Anne Bieler
Guest
Anne Bieler
11 years 4 months ago

Best Buy continues to explore concepts that attract their best customers. Trading in a used game for a gift card is a solid strategy. These shoppers usually want to trade up–this is a real incentive to come into the store and buy something new. Kiosks focus this option, a good approach if they decide to expand into other trade-ins.

Joel Warady
Guest
Joel Warady
11 years 4 months ago

This is a great move by Best Buy. They are looking to establish themselves as all things electronic, and offering a used game strategy is simply another part of the equation. Makes a tremendous amount of sense.

I also find it interesting to hear that so many people are against the kiosk idea. Personal service? Tell that to the Blockbuster people who have lost all of their revenues to redbox. People like the convenience of a kiosk, and they will be happy to give up a $1 on a trade-in for the convenience of a one-stop solution.

I predict we will see this roll out to all stores within 6 months, with Walmart to follow within the year.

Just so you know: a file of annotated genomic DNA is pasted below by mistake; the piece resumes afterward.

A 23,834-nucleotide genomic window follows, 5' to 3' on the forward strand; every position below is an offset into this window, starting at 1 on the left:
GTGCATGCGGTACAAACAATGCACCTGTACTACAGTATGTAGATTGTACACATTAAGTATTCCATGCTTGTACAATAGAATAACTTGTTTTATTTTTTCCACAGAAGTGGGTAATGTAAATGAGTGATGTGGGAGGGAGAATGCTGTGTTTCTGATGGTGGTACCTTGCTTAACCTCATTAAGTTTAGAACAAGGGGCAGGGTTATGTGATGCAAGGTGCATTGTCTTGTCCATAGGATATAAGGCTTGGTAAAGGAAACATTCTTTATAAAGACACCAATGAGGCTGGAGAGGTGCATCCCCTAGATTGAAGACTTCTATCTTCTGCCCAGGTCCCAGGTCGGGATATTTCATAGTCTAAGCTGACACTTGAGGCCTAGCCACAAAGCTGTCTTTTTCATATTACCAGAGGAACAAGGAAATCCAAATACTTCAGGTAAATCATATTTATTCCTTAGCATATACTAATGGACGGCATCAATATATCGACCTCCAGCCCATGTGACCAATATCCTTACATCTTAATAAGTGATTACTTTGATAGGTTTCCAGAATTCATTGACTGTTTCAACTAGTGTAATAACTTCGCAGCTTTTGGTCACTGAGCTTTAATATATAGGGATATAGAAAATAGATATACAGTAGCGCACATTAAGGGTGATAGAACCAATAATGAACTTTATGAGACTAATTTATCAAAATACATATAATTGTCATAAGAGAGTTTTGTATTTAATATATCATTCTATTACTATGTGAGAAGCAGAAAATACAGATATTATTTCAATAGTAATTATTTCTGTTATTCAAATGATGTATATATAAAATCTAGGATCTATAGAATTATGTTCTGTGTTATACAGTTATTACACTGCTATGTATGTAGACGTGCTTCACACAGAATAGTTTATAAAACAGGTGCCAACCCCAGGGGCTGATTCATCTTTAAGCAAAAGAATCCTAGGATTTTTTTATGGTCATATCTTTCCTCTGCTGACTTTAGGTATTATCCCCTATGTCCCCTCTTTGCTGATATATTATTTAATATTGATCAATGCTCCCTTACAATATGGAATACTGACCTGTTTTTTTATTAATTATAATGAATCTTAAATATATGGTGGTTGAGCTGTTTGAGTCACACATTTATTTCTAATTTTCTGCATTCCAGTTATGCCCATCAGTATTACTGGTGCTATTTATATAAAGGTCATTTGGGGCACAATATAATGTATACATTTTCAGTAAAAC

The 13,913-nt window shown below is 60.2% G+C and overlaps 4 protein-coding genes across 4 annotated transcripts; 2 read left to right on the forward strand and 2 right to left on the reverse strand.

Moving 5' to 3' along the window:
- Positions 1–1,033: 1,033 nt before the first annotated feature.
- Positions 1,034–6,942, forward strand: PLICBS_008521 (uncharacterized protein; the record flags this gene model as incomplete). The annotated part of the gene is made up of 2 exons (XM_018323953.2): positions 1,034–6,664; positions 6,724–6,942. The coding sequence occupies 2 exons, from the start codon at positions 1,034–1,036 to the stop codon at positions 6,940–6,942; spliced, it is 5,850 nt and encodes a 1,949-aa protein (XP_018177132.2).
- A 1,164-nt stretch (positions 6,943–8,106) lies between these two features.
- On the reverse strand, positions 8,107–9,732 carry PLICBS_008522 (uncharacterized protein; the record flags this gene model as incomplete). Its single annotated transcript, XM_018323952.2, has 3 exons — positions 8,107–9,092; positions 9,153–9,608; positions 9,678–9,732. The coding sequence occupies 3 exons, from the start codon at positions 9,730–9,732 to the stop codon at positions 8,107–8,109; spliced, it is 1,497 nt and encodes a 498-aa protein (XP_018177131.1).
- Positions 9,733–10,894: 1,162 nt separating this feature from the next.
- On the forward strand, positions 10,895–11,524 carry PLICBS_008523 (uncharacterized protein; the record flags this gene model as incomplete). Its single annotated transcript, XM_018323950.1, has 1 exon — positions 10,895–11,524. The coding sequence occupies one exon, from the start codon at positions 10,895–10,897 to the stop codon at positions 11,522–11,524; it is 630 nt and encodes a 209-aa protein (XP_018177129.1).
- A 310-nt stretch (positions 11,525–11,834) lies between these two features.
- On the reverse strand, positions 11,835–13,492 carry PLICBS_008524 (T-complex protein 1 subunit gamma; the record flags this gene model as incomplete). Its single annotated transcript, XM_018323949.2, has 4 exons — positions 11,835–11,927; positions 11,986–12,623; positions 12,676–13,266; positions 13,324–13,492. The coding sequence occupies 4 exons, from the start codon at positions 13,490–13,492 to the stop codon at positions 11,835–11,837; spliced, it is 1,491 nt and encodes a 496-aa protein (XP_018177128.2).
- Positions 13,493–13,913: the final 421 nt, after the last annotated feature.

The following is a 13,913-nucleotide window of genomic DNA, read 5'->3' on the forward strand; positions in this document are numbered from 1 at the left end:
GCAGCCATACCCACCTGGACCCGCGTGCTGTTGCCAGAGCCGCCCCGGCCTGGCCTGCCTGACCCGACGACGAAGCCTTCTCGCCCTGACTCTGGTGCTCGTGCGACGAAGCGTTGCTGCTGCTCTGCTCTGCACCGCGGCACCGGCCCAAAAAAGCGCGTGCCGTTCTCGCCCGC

Ed Dennis
Guest
Ed Dennis
11 years 4 months ago

Best Buy seems to be jumping into all sorts of areas in which they have little experience. Since their main competitor went out of business, they seem to think they can do no wrong. They are not Walmart and had better worry more about shoring up their flanks against competition from the blue beast.

With regard to GameStop, Best Buy doesn’t have the expertise to hang with them. Why the huge difference in the example given for the trade in value. Gamers aren’t dummies and when they find that they can get 56% more for their used game at GameStop they will return to GameStop and lose all faith in Best Buy.

If Best Buy wants to get into this business, then why don’t they simply buy GameStop?

Shilpa Rao
Guest
11 years 4 months ago

Smart move by Best Buy to increase footfall and loyalty. This was something long needed by the customers and a kiosk is the right approach for it, saving valuable store labor hours.